New Bill to Protect Children from Untested Chemicals


Emerging science increasingly links exposure to toxic chemicals with serious health problems. From bisphenol-A in baby bottles to phthalates in children’s toys and flame retardants in nursery furnishings, the modern world is filled with synthetic compounds that research now shows likely cause neurological and behavioral disorders, reproductive and developmental disruption, cancer and other troubles.

There are hundreds of untested chemicals in the products families use every day. The law that directs the Environmental Protection Agency (EPA) to conduct safety reviews of chemicals, the Toxic Substances Control Act (TSCA), was passed by Congress in 1976. Since then, the EPA has investigated just 200 of the more than 80,000 chemical compounds available to manufacturers today. Critics of the law say it doesn’t give the EPA enough authority to demand that companies supply the information needed to evaluate a chemical’s risk.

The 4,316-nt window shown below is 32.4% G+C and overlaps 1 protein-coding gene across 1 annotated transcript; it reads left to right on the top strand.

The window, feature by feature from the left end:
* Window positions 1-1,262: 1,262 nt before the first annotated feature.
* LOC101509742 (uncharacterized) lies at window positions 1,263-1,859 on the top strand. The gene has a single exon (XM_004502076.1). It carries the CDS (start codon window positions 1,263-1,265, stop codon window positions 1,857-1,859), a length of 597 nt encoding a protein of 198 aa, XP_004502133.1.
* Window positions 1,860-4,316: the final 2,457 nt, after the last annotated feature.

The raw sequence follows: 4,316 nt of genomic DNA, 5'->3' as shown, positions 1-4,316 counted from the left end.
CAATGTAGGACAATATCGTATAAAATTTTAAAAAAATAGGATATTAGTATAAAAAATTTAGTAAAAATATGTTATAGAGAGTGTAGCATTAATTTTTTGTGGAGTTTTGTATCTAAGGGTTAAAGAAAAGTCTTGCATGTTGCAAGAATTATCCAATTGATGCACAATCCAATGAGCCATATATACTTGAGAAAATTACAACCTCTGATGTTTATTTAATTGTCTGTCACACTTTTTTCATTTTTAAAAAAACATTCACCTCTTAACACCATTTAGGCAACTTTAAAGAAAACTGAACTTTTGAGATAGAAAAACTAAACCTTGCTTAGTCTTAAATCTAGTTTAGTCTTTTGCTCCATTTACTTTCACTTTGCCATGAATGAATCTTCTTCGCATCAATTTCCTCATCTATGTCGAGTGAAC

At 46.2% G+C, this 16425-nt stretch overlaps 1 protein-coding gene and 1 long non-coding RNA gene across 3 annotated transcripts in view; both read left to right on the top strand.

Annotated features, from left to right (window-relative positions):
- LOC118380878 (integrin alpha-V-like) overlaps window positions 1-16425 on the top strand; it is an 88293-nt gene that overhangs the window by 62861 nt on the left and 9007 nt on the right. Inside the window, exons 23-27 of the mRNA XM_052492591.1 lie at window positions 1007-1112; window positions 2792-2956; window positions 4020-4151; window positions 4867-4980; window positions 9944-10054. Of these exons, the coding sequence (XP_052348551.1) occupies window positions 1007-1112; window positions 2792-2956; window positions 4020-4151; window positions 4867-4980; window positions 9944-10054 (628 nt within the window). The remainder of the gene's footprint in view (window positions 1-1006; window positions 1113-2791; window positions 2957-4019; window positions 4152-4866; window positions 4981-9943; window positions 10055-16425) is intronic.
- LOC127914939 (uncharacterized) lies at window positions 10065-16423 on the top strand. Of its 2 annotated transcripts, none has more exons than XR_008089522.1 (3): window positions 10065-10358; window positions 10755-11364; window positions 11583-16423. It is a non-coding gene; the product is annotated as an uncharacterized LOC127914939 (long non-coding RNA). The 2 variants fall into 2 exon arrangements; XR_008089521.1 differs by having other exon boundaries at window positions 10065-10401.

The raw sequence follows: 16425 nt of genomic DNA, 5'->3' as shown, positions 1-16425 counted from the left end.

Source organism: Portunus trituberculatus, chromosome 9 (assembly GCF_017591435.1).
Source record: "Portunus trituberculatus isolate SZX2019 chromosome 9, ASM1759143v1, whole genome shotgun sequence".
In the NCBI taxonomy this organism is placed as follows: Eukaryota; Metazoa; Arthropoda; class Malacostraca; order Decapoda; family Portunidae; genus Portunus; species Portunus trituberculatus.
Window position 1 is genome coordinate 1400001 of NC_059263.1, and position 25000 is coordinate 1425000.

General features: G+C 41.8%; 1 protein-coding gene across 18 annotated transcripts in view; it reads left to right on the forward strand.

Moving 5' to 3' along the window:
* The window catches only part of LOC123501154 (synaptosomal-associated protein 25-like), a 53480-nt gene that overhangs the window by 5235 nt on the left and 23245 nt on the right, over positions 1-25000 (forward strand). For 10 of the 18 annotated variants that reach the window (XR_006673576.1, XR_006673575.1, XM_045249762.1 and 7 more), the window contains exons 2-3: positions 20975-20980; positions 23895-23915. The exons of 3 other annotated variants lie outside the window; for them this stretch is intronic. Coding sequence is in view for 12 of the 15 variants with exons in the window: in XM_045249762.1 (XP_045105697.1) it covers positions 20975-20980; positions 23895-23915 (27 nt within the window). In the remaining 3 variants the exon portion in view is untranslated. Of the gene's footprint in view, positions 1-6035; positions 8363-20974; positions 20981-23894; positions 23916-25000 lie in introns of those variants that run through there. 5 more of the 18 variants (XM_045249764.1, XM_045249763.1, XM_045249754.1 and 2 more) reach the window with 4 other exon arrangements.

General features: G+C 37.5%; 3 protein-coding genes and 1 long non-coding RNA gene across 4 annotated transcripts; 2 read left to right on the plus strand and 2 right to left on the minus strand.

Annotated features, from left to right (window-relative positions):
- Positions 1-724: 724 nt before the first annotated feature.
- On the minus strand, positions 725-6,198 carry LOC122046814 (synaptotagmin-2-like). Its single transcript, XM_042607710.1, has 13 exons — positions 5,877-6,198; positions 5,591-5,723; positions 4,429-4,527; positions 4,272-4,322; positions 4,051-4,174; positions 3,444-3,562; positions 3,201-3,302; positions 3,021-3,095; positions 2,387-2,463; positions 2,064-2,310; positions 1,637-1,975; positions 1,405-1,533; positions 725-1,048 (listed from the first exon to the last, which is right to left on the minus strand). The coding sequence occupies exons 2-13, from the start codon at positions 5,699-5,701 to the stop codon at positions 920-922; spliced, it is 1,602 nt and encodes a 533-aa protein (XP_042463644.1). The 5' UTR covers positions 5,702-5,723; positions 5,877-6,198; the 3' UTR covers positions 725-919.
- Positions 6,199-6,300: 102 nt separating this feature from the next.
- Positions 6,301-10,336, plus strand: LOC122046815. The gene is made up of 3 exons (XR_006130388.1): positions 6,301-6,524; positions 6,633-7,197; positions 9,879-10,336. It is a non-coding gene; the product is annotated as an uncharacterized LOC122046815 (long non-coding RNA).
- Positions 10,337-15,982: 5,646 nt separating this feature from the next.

Now, Safer Chemicals Healthy Families, a coalition of nearly 30 leading non-governmental organizations, is working to help Congress overhaul the nation’s chemical regulations. Other supporters of the coalition include the Environmental Defense Fund, Healthy Child Healthy World and Seventh Generation, the maker of all-natural cleaning products and diapers. The group supports new legislation proposed by several Congresspeople, including Sen. Frank Lautenberg (D-NJ). The legislation would require that new chemicals be safety-tested before they are put into products that children and others use. Manufacturers would also have to prove that chemicals already in production are free of danger. This information would be publicly available so that consumers could see exactly what they’re bringing home.

For more information on how you can help the proposed legislation become law, visit

Editor’s note: this post is sponsored by Seventh Generation.

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